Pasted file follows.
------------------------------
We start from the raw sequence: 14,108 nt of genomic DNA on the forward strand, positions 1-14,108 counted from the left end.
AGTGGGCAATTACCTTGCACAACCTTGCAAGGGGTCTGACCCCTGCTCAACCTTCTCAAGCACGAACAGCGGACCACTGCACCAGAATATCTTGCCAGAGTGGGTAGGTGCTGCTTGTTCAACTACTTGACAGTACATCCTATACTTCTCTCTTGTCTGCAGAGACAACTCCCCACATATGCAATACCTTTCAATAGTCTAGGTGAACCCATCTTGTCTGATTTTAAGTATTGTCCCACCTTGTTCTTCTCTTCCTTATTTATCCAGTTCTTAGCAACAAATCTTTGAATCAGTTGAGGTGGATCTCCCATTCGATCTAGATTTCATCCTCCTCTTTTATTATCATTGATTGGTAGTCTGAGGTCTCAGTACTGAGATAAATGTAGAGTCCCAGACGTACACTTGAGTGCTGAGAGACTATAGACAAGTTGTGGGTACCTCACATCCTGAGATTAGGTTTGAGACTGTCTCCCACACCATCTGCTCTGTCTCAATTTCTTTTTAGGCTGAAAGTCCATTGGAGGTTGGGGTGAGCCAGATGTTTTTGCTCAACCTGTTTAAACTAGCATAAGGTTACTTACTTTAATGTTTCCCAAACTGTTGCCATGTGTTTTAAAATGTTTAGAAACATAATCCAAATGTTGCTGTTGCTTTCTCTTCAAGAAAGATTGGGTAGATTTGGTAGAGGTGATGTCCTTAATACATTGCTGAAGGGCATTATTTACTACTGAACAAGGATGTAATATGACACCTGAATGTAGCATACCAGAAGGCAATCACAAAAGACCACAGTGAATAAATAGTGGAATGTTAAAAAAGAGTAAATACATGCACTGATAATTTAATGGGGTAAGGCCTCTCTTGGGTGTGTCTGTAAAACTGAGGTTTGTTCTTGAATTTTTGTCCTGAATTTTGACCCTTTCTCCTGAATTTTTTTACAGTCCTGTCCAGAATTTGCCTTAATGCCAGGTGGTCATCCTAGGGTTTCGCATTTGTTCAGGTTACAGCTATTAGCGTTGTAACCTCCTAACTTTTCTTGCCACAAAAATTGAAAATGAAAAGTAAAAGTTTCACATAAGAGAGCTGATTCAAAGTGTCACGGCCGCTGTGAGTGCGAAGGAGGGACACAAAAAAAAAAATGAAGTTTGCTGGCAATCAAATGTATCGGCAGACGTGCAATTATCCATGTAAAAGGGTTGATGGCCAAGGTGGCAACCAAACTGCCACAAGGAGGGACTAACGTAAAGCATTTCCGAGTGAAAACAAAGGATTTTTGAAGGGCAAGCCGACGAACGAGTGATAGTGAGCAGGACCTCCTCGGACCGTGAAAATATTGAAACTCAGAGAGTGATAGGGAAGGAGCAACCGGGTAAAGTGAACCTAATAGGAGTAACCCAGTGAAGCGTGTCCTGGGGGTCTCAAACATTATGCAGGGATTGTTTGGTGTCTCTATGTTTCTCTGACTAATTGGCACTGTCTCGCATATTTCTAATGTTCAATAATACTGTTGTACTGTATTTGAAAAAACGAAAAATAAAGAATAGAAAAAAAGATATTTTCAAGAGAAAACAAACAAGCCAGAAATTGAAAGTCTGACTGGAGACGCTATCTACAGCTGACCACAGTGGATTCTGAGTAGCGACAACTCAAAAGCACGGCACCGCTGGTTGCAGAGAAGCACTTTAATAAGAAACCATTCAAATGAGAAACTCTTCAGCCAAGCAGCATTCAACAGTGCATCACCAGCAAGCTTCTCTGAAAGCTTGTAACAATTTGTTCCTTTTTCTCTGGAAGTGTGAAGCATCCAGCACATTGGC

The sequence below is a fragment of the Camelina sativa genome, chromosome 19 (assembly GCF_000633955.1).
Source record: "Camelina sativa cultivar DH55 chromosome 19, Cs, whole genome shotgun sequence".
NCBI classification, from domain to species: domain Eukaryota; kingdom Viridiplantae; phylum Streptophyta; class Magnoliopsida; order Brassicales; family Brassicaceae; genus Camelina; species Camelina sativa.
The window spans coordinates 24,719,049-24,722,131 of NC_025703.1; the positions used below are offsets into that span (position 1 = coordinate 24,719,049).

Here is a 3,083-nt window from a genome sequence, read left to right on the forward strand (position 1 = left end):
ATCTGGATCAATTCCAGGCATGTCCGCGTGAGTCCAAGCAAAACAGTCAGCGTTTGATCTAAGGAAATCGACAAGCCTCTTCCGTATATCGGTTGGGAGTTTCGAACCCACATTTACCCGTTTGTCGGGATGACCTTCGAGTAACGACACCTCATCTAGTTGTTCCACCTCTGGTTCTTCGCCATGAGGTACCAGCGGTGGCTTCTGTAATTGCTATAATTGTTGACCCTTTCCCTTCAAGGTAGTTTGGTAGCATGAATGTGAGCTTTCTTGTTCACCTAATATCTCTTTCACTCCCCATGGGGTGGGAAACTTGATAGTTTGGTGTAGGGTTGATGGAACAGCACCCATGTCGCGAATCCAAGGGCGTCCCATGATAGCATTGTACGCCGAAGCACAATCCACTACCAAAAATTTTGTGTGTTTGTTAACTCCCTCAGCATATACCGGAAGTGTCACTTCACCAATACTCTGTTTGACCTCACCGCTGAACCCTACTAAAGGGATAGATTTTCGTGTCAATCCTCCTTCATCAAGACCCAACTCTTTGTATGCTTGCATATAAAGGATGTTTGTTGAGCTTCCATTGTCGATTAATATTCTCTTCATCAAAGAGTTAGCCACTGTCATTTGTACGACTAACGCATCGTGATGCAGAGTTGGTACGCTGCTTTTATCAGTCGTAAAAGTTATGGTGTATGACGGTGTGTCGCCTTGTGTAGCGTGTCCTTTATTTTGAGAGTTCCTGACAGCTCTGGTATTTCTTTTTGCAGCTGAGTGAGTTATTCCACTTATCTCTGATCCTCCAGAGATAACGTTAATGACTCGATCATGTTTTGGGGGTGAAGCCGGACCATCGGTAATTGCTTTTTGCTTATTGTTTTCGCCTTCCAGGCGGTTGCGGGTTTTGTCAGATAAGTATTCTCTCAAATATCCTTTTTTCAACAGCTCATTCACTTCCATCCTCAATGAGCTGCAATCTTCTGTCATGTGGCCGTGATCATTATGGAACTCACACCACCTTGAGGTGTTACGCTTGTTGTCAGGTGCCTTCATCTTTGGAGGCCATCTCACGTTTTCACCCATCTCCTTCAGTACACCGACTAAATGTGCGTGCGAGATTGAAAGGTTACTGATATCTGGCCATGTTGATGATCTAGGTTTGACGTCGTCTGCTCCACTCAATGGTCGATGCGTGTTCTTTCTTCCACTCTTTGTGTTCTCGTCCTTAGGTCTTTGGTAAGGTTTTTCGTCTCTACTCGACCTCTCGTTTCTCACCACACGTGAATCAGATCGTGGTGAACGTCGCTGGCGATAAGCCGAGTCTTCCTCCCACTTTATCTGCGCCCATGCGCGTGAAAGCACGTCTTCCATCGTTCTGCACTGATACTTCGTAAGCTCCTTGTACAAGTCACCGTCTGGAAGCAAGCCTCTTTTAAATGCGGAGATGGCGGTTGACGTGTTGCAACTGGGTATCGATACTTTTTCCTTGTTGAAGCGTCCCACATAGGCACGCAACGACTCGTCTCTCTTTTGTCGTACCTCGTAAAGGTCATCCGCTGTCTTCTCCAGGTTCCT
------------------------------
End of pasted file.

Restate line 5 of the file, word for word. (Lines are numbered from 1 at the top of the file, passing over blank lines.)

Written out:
NCBI classification, from domain to species: domain Eukaryota; kingdom Viridiplantae; phylum Streptophyta; class Magnoliopsida; order Brassicales; family Brassicaceae; genus Camelina; species Camelina sativa.